'Virtual' center entices women into engineering
Workshops to begin in October
Armed with a computer lab, workshops and members of the academic community, the UA is building a new Virtual Development Center aimed at bringing more women into engineering.
"One of our major concerns is the attrition rate among freshmen women in engineering," said Ray Umashankar, director of the Virtual Development Center. "We will recruit women engineering students to participate in the VDC projects and award them scholarships."
The workshops will begin in October, even though the center is not scheduled to open until the start of next semester. The first of these will bring together people from the university, industry and the community to learn about technology over the Web, Umashankar said.
For its first project, the center will use software developed by University of Arizona Electrical and Computer Engineering professor, Ralph Martinez. This program connects urban hospitals with advanced radiology equipment to rural hospitals that lack these resources.
UAB loses $44,000 after movie location change
Movies to be shown less often this year due to lose
After losing $44,000 last year, the University Activities Board films committee will show movies less frequently while increasing the advertisements for the films they will show.
UAB has shown movies at the Social Sciences building, Room 100, since Gallagher Theatre was demolished as a part of the construction of a new Memorial Student Union last year.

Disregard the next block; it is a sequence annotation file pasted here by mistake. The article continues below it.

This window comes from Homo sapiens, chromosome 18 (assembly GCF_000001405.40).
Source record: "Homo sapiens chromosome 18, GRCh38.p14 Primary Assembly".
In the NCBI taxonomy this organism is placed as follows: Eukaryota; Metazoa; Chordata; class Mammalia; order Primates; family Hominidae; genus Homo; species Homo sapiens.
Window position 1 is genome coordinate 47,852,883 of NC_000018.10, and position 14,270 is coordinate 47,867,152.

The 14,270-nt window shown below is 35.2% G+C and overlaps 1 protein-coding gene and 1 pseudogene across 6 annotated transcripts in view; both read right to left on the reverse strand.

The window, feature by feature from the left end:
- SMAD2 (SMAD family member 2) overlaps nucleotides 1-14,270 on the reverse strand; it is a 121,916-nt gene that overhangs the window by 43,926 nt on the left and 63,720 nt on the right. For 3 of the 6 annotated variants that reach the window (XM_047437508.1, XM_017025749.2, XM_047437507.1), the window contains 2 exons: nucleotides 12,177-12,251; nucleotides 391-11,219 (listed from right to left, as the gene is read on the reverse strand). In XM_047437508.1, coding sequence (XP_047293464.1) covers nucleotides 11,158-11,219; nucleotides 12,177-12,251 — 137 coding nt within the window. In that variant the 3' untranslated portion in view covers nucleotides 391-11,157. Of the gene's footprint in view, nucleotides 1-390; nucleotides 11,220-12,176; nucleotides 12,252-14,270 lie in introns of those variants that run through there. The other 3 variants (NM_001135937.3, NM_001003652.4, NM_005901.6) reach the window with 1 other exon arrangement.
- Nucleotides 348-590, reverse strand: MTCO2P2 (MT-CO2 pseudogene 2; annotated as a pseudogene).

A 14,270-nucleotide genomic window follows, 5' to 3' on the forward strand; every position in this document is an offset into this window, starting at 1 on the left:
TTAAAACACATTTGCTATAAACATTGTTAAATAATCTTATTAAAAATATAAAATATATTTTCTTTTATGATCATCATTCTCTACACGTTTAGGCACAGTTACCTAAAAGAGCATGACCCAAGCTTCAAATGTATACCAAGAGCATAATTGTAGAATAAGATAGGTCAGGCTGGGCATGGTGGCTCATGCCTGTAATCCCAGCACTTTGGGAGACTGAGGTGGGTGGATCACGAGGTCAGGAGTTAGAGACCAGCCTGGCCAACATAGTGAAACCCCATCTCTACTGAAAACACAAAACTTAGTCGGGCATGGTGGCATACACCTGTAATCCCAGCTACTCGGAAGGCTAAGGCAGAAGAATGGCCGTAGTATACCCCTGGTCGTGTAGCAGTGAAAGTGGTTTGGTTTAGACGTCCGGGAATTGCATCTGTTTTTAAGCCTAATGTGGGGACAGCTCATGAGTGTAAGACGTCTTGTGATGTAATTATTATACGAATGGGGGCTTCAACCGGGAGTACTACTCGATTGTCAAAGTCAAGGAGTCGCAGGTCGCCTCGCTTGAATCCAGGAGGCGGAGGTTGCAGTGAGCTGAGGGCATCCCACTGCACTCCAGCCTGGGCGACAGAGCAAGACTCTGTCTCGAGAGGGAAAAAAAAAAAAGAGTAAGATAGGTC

Fewer people went to the movies when the showings were switched to the classroom building, causing the $44,000 debt, said Mindy Griffith, senior coordinator of campus activities.
Each second-run film UAB shows costs between $800 to $1,000, Griffith said.
Wednesday August 30, 2000
"If we are comparing it (Australia's record) with arbitrary arrests and executions and having your arms chopped off, the problems in Australia pale into insignificance."
-Daryl Williams, Australian Attorney General, on the United Nations criticism of the government's treatment of Aborigines
Today in History - Wednesday August 30, 2000
In 1963, the U.S. Defense Department announced that a direct communications link between Washington and Moscow was operational. The Teletype line from the Pentagon to the Kremlin was better known as the "Hot Line."
In 1918, after speaking at a factory in Moscow, Soviet leader Vladimir Lenin was shot by Fanya Kaplan, a member of the Social Revolutionary party. Lenin was only wounded, but the assassination attempt set off a wave of reprisals by the Bolsheviks against the Social Revolutionaries and other political opponents.
In 1945, just over two weeks after Japan announced its unconditional surrender in World War II, U.S. General Douglas MacArthur landed in Tokyo to inaugurate the Allied occupation of the country.
In 1983, U.S. Air Force Lieutenant Colonel Guion S. Bluford became the first black man to travel into space when the space shuttle Challenger lifted off on its third mission.
In 1966, the Beatles performed at Candlestick Park in San Francisco, Calif. It was the group's last scheduled live appearance before they disbanded in 1970.
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